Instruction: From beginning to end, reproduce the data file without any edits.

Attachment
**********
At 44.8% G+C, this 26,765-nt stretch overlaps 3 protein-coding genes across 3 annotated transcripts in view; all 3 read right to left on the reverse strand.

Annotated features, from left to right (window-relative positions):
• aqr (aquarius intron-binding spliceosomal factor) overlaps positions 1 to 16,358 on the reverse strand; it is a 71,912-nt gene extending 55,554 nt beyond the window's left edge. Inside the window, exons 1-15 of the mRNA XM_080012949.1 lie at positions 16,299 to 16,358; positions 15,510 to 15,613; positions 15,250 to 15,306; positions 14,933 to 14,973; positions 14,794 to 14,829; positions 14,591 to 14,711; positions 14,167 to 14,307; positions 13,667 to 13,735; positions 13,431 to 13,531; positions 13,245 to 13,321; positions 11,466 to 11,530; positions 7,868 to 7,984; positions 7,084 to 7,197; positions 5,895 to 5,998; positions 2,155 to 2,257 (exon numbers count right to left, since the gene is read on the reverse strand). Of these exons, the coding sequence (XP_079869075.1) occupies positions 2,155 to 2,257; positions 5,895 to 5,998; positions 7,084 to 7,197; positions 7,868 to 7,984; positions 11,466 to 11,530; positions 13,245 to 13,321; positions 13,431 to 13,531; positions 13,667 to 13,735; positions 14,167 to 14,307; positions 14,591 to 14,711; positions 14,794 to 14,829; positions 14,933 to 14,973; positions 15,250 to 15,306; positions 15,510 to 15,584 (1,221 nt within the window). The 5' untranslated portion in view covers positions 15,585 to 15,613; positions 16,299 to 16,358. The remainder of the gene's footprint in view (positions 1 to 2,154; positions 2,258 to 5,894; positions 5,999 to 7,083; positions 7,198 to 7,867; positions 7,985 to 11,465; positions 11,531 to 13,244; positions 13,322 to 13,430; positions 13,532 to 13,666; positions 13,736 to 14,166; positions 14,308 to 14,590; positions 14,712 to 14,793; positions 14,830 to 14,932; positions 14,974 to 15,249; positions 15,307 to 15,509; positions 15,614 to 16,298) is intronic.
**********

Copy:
At 44.8% G+C, this 26,765-nt stretch overlaps 3 protein-coding genes across 3 annotated transcripts in view; all 3 read right to left on the reverse strand.

Annotated features, from left to right (window-relative positions):
• aqr (aquarius intron-binding spliceosomal factor) overlaps positions 1 to 16,358 on the reverse strand; it is a 71,912-nt gene extending 55,554 nt beyond the window's left edge. Inside the window, exons 1-15 of the mRNA XM_080012949.1 lie at positions 16,299 to 16,358; positions 15,510 to 15,613; positions 15,250 to 15,306; positions 14,933 to 14,973; positions 14,794 to 14,829; positions 14,591 to 14,711; positions 14,167 to 14,307; positions 13,667 to 13,735; positions 13,431 to 13,531; positions 13,245 to 13,321; positions 11,466 to 11,530; positions 7,868 to 7,984; positions 7,084 to 7,197; positions 5,895 to 5,998; positions 2,155 to 2,257 (exon numbers count right to left, since the gene is read on the reverse strand). Of these exons, the coding sequence (XP_079869075.1) occupies positions 2,155 to 2,257; positions 5,895 to 5,998; positions 7,084 to 7,197; positions 7,868 to 7,984; positions 11,466 to 11,530; positions 13,245 to 13,321; positions 13,431 to 13,531; positions 13,667 to 13,735; positions 14,167 to 14,307; positions 14,591 to 14,711; positions 14,794 to 14,829; positions 14,933 to 14,973; positions 15,250 to 15,306; positions 15,510 to 15,584 (1,221 nt within the window). The 5' untranslated portion in view covers positions 15,585 to 15,613; positions 16,299 to 16,358. The remainder of the gene's footprint in view (positions 1 to 2,154; positions 2,258 to 5,894; positions 5,999 to 7,083; positions 7,198 to 7,867; positions 7,985 to 11,465; positions 11,531 to 13,244; positions 13,322 to 13,430; positions 13,532 to 13,666; positions 13,736 to 14,166; positions 14,308 to 14,590; positions 14,712 to 14,793; positions 14,830 to 14,932; positions 14,974 to 15,249; positions 15,307 to 15,509; positions 15,614 to 16,298) is intronic.